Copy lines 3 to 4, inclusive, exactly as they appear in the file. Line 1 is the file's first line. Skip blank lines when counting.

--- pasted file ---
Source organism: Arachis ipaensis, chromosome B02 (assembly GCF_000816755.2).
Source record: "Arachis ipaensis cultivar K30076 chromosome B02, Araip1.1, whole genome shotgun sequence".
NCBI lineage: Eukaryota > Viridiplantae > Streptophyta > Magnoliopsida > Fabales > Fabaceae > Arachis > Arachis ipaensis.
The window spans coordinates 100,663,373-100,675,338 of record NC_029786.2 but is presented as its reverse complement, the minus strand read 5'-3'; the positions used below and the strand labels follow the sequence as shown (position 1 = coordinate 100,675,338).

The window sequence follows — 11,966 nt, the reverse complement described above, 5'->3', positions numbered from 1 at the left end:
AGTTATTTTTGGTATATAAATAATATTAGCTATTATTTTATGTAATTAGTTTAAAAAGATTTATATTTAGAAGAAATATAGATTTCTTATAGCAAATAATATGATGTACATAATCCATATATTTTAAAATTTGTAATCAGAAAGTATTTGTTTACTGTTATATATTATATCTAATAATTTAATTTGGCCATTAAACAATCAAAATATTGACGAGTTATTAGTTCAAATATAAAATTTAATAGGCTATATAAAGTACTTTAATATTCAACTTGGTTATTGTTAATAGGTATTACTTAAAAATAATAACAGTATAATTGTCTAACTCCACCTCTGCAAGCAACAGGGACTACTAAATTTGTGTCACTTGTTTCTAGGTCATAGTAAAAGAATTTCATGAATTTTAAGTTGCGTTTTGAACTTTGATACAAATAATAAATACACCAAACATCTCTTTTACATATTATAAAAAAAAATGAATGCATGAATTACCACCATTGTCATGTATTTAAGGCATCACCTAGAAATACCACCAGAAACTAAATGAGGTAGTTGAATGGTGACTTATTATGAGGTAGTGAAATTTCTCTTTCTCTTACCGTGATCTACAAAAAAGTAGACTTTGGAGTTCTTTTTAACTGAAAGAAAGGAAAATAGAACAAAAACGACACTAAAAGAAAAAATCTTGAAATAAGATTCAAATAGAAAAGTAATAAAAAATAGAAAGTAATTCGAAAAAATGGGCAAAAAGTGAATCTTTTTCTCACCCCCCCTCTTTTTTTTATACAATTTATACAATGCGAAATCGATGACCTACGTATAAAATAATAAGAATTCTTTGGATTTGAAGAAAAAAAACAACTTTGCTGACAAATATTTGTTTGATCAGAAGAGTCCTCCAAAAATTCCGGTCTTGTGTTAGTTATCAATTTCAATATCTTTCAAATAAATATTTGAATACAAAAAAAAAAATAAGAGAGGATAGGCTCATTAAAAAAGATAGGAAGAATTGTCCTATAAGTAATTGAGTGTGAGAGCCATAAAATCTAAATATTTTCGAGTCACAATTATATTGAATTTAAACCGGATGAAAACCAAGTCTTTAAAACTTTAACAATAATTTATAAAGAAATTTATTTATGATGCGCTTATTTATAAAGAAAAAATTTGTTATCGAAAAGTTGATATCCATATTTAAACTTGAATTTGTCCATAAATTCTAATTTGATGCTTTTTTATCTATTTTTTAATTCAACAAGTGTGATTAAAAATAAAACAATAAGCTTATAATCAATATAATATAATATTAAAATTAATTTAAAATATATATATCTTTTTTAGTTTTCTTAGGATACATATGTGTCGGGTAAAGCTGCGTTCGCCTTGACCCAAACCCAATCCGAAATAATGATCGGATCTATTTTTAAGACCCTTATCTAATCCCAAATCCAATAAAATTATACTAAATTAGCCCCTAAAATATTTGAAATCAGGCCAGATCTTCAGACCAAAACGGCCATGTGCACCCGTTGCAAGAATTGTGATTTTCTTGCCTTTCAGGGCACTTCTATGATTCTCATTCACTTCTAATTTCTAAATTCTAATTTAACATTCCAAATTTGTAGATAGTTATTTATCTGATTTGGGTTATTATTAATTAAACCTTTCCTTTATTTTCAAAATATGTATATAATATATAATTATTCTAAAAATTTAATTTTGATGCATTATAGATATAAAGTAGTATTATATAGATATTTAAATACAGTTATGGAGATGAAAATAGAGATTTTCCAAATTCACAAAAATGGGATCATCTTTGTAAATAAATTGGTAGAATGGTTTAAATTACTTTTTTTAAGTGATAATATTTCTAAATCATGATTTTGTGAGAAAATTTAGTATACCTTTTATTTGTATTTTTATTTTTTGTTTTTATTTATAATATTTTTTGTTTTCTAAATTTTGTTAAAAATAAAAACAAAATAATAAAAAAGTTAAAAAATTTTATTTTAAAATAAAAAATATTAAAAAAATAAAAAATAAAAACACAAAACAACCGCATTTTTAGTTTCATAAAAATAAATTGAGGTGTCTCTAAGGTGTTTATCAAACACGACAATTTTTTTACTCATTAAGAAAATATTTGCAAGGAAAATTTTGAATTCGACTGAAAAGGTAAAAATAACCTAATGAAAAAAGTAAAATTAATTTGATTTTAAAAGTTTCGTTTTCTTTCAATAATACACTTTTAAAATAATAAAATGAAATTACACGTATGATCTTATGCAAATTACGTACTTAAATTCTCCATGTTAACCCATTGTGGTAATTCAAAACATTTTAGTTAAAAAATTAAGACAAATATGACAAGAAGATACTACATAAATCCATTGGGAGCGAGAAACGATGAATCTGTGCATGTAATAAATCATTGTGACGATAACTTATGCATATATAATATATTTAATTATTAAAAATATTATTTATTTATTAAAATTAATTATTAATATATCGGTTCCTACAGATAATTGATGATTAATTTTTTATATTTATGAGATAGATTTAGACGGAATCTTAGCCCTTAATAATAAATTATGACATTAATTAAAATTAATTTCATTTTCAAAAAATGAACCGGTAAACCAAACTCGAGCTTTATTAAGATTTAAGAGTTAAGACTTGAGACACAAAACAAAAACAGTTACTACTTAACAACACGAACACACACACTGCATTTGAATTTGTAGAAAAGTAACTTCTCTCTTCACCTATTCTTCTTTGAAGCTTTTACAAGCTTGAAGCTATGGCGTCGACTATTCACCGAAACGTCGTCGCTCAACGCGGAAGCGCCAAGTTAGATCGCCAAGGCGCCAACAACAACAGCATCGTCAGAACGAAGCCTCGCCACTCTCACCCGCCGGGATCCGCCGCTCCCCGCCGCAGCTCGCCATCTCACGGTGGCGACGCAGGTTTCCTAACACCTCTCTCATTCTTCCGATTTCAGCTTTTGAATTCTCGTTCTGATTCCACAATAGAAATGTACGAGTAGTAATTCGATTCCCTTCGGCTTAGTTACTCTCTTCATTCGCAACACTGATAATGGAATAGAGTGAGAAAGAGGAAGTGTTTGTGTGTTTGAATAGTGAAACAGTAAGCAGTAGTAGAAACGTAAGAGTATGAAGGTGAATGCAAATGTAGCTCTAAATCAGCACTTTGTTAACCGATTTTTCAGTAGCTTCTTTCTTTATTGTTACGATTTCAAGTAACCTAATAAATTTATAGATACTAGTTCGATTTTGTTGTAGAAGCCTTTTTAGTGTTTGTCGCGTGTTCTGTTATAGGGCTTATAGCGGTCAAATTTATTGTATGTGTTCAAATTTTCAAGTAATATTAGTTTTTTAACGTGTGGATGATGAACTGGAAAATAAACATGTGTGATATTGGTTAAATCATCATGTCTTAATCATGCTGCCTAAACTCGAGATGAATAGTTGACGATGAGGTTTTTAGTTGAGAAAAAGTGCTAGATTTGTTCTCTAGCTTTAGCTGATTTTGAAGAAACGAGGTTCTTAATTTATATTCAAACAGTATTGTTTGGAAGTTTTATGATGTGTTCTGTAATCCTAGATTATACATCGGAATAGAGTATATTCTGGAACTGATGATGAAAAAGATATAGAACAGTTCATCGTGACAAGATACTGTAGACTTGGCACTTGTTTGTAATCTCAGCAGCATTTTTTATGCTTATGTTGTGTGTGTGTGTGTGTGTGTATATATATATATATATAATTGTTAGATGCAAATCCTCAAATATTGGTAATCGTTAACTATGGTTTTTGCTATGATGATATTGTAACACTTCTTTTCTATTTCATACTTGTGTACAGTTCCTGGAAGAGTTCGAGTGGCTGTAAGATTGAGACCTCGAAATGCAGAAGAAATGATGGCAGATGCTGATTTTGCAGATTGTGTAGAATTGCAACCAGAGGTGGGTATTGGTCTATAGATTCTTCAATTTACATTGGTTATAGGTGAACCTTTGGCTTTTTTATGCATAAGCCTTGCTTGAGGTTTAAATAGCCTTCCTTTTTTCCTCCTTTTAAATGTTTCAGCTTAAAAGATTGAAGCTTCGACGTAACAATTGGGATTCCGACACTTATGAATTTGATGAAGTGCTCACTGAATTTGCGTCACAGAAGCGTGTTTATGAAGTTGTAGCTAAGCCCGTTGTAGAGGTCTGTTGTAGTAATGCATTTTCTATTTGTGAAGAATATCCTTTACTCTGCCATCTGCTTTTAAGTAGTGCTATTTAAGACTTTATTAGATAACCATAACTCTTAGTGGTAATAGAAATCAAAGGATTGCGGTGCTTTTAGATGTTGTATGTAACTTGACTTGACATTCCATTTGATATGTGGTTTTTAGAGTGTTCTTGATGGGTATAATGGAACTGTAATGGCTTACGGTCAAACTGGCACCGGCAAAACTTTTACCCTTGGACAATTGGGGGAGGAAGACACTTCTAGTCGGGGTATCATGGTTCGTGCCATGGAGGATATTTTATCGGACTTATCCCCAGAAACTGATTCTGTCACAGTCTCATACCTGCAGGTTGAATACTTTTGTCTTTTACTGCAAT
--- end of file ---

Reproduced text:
NCBI lineage: Eukaryota > Viridiplantae > Streptophyta > Magnoliopsida > Fabales > Fabaceae > Arachis > Arachis ipaensis.
The window spans coordinates 100,663,373-100,675,338 of record NC_029786.2 but is presented as its reverse complement, the minus strand read 5'-3'; the positions used below and the strand labels follow the sequence as shown (position 1 = coordinate 100,675,338).